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Sorting, Longing, Seeing and Saving: An Analysis of Magical Devices in Harry Potter Books One and Three

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´╗┐Sorting, Longing, Seeing and Saving: An Analysis of Magical Devices in Harry Potter Books One and Three Within the Harry Potter series, J. K. Rowling creates an entirely new world, and within that world are significant magical devices that become crucial to character development, the individual novels, and the storyline as a whole. In the first volume, Harry Potter and the Philosopher?s Stone, the two most significant magical devices are clearly the Hogwarts Sorting Hat and the Mirror of Erised. Both of these not only help further the plot, but play hugely important roles in Harry?s growth from boy to teenager. Similarly, in Harry Potter and the Prisoner of Azkaban, the Marauder?s Map is introduced, as well as Harry?s Patronus. Though not quite a physical object, the Patronus ultimately proves to be a magical device unto itself, and becomes the most significant agent. Upon Harry?s first arrival to Hogwarts, he awaits sorting into one of the four Hogwarts Houses. The decision is made by the school?s Sorting Hat, an ancient hat owned by Godric Gryffindor himself, enchanted by the four Hogwarts founders to choose those most worthy of their respective houses. The Sorting Hat?s song describes the school?s four houses and the character qualities associates with each: ?There's nothing hidden in your head The Sorting Hat can't see, So try me on and I will tell you Where you ought to be. ...read more.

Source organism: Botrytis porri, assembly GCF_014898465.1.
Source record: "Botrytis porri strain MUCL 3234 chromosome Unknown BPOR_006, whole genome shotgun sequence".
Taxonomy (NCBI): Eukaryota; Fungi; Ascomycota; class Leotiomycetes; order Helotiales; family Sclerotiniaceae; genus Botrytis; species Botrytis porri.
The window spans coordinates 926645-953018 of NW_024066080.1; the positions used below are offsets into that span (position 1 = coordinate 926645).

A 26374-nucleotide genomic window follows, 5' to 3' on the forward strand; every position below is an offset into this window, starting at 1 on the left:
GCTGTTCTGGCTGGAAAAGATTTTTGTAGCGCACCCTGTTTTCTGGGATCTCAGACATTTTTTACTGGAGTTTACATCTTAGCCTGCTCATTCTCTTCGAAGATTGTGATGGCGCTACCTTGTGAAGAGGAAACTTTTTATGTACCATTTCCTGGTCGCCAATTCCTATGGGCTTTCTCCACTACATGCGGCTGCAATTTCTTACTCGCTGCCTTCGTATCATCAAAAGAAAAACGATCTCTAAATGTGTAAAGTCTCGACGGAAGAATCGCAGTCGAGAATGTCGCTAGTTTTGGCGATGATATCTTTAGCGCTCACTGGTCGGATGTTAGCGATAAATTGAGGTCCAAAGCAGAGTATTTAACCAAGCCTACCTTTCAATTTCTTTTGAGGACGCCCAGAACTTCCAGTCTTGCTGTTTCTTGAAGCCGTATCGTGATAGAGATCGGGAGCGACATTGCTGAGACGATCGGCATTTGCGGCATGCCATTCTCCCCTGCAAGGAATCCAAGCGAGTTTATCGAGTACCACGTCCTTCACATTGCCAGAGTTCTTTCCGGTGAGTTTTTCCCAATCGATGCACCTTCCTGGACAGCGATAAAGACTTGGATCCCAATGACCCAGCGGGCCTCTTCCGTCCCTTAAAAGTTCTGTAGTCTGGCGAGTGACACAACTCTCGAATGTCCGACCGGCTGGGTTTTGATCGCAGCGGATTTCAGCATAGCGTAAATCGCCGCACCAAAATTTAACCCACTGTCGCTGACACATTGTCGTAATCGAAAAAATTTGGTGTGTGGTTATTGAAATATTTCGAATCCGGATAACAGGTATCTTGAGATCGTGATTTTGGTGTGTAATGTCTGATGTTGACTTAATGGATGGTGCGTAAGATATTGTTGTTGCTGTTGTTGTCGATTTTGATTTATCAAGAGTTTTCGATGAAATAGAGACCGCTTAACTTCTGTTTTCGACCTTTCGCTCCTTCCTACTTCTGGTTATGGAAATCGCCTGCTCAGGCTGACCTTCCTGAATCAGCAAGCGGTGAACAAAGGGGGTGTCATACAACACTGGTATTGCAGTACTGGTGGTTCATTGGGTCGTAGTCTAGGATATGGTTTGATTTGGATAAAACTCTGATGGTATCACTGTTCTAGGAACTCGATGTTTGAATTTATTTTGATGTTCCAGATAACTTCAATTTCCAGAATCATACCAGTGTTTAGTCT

That Harry is finally able to let go of these images of his family and accept the truth is demonstrative of his immense personal strength and conviction. These attributes of Harry?s personality are revealed once again when he is faced with the mirror before Quirrell and Voldemort, and instead of seeing his family, he sees himself with the Philosopher?s Stone; which, subsequently, appears in his pocket. Harry proves that he is able to place the good of the whole before his own personal gain. Moving on to the third novel, Harry Potter and the Prisoner of Azkaban, similar themes dealing family are prevalent. Fred and George Weasley, who stole the Marauder?s Map from caretaker Filch?s office, pass it on to Harry shortly before Christmas. The map contains an extensive drawing of the school and its grounds, various secret passageways, and most remarkable, tiny dots that identify everyone inside Hogwarts parameters and their respective locations and movements at any given time. When tapped with a wand and the phrase ?I solemnly swear that I am up to no good? is uttered, the map is revealed, with the message ?Messrs Moony, Wormtail, Padfoot and Prongs, purveyors of aids to magical mischief-makers, are proud to present the Marauder?s Map.? [PA, 144] The map is cleared when the user says ?Mischief managed?. ...read more.


It not only is able to save him in dire circumstances, but is a deep connection between him and his deceased father. Lupin teaches Harry to conjure his Patronus, ?which will work only if you are concentrating, with all your might, on a single, very happy memory.? Harry?s happiest memories are his parents, and this gives him the strength to fight the dark in the world. All the magical devices in the Harry Potter series serve a purpose to further the plot and develop the characters. In Philosopher?s Stone, the two most significant are the Sorting Hat, because it creates a framework for the divisions and alliances within the Potter world, and the Mirror of Erised, because it is central in defeating Quirrell and gives Harry his first glimpse of his parents standing before him. In Prisoner of Azkaban, the Marauder?s Map is significant as it helps the trio solve the mystery of Peter Pettigrew and Sirius Black, and also ties Harry to his father, giving him more knowledge of his parents. Ultimately, however, it is the Patronus in Prisoner of Azkaban that becomes most crucial, as it is a test to the power of positive thought and memory, and in the end protects the lives of Harry in Sirius. ...read more.

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